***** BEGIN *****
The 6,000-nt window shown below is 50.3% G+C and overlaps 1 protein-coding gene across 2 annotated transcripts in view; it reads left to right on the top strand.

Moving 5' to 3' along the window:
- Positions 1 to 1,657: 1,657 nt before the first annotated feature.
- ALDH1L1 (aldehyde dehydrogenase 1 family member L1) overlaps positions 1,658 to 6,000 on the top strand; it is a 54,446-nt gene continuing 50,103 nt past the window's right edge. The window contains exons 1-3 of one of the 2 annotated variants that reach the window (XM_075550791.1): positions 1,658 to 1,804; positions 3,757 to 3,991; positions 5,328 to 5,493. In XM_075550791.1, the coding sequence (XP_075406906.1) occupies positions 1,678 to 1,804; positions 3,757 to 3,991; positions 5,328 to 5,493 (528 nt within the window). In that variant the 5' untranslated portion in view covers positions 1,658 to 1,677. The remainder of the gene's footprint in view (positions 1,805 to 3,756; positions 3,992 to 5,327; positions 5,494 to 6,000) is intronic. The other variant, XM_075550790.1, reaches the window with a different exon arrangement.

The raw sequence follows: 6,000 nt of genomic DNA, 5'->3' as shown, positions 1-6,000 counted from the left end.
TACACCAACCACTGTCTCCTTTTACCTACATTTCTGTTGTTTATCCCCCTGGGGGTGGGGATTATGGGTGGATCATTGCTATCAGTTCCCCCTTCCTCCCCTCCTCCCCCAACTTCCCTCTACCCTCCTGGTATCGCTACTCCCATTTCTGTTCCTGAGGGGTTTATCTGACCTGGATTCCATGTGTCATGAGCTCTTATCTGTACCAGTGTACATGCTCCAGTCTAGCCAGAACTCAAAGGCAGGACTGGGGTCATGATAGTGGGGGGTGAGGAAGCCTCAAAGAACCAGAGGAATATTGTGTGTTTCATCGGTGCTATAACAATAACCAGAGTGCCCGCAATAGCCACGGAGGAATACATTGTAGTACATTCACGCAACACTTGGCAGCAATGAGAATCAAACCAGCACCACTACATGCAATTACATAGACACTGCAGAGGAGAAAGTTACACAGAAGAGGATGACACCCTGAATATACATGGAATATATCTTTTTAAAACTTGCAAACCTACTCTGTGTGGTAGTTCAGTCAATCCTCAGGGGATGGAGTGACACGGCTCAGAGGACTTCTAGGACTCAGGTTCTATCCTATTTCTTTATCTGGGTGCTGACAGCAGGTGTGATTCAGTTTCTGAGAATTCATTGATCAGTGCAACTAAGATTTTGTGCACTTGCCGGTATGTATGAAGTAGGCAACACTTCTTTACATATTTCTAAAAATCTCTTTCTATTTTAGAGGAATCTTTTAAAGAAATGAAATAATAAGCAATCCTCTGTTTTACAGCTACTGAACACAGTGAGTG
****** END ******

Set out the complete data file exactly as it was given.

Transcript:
The 6,000-nt window shown below is 50.3% G+C and overlaps 1 protein-coding gene across 2 annotated transcripts in view; it reads left to right on the top strand.

Moving 5' to 3' along the window:
- Positions 1 to 1,657: 1,657 nt before the first annotated feature.
- ALDH1L1 (aldehyde dehydrogenase 1 family member L1) overlaps positions 1,658 to 6,000 on the top strand; it is a 54,446-nt gene continuing 50,103 nt past the window's right edge. The window contains exons 1-3 of one of the 2 annotated variants that reach the window (XM_075550791.1): positions 1,658 to 1,804; positions 3,757 to 3,991; positions 5,328 to 5,493. In XM_075550791.1, the coding sequence (XP_075406906.1) occupies positions 1,678 to 1,804; positions 3,757 to 3,991; positions 5,328 to 5,493 (528 nt within the window). In that variant the 5' untranslated portion in view covers positions 1,658 to 1,677. The remainder of the gene's footprint in view (positions 1,805 to 3,756; positions 3,992 to 5,327; positions 5,494 to 6,000) is intronic. The other variant, XM_075550790.1, reaches the window with a different exon arrangement.

The raw sequence follows: 6,000 nt of genomic DNA, 5'->3' as shown, positions 1-6,000 counted from the left end.
TACACCAACCACTGTCTCCTTTTACCTACATTTCTGTTGTTTATCCCCCTGGGGGTGGGGATTATGGGTGGATCATTGCTATCAGTTCCCCCTTCCTCCCCTCCTCCCCCAACTTCCCTCTACCCTCCTGGTATCGCTACTCCCATTTCTGTTCCTGAGGGGTTTATCTGACCTGGATTCCATGTGTCATGAGCTCTTATCTGTACCAGTGTACATGCTCCAGTCTAGCCAGAACTCAAAGGCAGGACTGGGGTCATGATAGTGGGGGGTGAGGAAGCCTCAAAGAACCAGAGGAATATTGTGTGTTTCATCGGTGCTATAACAATAACCAGAGTGCCCGCAATAGCCACGGAGGAATACATTGTAGTACATTCACGCAACACTTGGCAGCAATGAGAATCAAACCAGCACCACTACATGCAATTACATAGACACTGCAGAGGAGAAAGTTACACAGAAGAGGATGACACCCTGAATATACATGGAATATATCTTTTTAAAACTTGCAAACCTACTCTGTGTGGTAGTTCAGTCAATCCTCAGGGGATGGAGTGACACGGCTCAGAGGACTTCTAGGACTCAGGTTCTATCCTATTTCTTTATCTGGGTGCTGACAGCAGGTGTGATTCAGTTTCTGAGAATTCATTGATCAGTGCAACTAAGATTTTGTGCACTTGCCGGTATGTATGAAGTAGGCAACACTTCTTTACATATTTCTAAAAATCTCTTTCTATTTTAGAGGAATCTTTTAAAGAAATGAAATAATAAGCAATCCTCTGTTTTACAGCTACTGAACACAGTGAGTG